Explaining The Sentencing of Paul Manafort

As a criminal defense attorney in Dallas, Attorney John Helms offers his unique perspective of the Paul Manafort sentencing on March 7th, 2019 and the implications of the sentence length.

I am very troubled by the sentencing of Paul Manafort yesterday.

According to the Federal Sentencing Guidelines, he should have received a sentence of at least 19 years.  The 47-month sentence he received was roughly an 80 percent downward departure from the Sentencing Guidelines—a breathtaking departure for someone who did not plead guilty and who did not substantially assist the government by cooperating.  

Paul Manafort is an older white Republican male.  The judge who sentenced him is also an older white Republican male.  I simply cannot help but wonder how often this federal judge has departed downward to this extraordinary extent for persons of color.  The judge called the Sentencing Guidelines in this case “excessive.”  I think it is legitimate to ask why the Sentencing Guidelines were supposedly “excessive” for this white male and are rarely “excessive” for persons of color.  

The whole purpose of the Federal Sentencing Guidelines is to try to make criminal sentencing uniform throughout the country.  There are about 670 federal trial judges. They are in every state—from Florida to Alaska and from Hawaii to Maine.  In the federal system judges, not juries, decide the sentences for criminal defendants.  Therefore, each one of those judges decides the sentences of defendants who commit federal crimes.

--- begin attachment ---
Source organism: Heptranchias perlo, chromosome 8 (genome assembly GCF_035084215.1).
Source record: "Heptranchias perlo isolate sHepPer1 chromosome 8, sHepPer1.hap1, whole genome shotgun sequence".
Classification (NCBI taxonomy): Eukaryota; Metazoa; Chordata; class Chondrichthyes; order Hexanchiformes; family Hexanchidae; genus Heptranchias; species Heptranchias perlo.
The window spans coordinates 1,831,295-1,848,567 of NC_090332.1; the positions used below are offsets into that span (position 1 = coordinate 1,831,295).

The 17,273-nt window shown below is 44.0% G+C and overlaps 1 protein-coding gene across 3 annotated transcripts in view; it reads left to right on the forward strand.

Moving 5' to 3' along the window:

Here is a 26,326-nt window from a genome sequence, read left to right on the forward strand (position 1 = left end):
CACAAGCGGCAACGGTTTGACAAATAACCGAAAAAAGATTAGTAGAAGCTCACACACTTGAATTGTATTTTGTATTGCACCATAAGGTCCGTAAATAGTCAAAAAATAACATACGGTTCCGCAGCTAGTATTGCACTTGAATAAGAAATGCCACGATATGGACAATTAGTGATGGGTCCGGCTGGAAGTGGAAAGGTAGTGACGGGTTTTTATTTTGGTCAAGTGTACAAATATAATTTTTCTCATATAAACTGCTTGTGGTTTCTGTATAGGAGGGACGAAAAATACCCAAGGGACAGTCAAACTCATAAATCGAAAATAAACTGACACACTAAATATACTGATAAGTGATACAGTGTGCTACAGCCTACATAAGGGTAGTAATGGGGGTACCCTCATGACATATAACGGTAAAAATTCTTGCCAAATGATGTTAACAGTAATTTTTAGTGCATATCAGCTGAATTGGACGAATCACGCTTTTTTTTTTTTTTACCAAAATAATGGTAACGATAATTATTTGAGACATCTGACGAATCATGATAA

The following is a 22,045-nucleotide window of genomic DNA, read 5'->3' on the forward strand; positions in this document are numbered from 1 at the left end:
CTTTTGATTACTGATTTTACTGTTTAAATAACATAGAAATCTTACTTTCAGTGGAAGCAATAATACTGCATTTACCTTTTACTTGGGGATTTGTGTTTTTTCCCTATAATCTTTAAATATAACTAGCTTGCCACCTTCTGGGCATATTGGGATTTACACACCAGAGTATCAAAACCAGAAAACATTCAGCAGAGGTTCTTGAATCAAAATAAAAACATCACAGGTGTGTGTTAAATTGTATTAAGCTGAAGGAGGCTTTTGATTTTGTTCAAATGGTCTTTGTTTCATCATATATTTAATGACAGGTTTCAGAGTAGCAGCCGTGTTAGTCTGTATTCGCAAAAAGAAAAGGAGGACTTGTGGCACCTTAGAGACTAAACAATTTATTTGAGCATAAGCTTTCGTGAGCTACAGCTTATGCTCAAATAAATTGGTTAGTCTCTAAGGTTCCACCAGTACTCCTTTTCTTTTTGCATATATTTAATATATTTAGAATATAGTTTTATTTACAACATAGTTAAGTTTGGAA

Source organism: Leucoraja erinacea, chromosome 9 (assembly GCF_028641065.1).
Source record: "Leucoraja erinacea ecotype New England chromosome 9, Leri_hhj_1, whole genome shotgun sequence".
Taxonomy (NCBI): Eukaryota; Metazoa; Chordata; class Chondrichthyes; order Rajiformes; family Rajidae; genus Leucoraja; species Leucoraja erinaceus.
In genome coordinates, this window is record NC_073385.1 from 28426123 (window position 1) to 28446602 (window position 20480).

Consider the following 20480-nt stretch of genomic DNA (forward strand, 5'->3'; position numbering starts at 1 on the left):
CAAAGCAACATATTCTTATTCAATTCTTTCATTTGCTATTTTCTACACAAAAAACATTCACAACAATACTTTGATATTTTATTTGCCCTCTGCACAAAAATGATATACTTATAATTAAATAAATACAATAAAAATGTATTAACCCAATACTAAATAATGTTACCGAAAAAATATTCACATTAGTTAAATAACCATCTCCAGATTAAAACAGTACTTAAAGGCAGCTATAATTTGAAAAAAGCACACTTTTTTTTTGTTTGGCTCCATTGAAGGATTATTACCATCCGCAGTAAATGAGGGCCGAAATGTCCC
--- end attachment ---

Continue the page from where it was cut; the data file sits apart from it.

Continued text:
One goal of the federal criminal justice system is to treat people who commit the same crime, and who have the same criminal history, about the same way.  And this should be true whether the defendant is a black man in Alabama or a white man in Oregon.  The Federal Sentencing Guidelines try to do this, while still giving judges room to take into account individual situations.  

The Guidelines are used by each one of the federal judges around the country.  They are like a big book.  They have sections on each federal crime, whether it is a bank robbery, securities fraud, drug dealing, or airline hijacking.  The judge uses the section that applies to the crime in each particular case.  Using that section, the judge calculates an “Offense Level,” which is a number of points.  The worse the conduct, the higher the number of points.  For example, a crime may start out with 10 points.  If the defendant had a gun during the crime, two points might be added.  If a person was seriously injured, more points might be added.  Points can be subtracted if the defendant played only a minor role, if the defendant accepts responsibility for the crime, and in other situations.

The judge also calculates the defendant’s Criminal History Category. Basically, this means that the more prior criminal convictions someone has, and the more serious they are, the higher the Criminal History Category.

Once the Offense Level and the Criminal History Category have been calculated, they are applied to a table, which gives a range of punishment in months.  For example, an Offense Level of 30, with a Criminal History Category of 2, results in a recommended range of punishment between 108-135 months.  The higher the Offense Level, the higher the range of months.  The higher the Criminal History Category, the higher the range of months.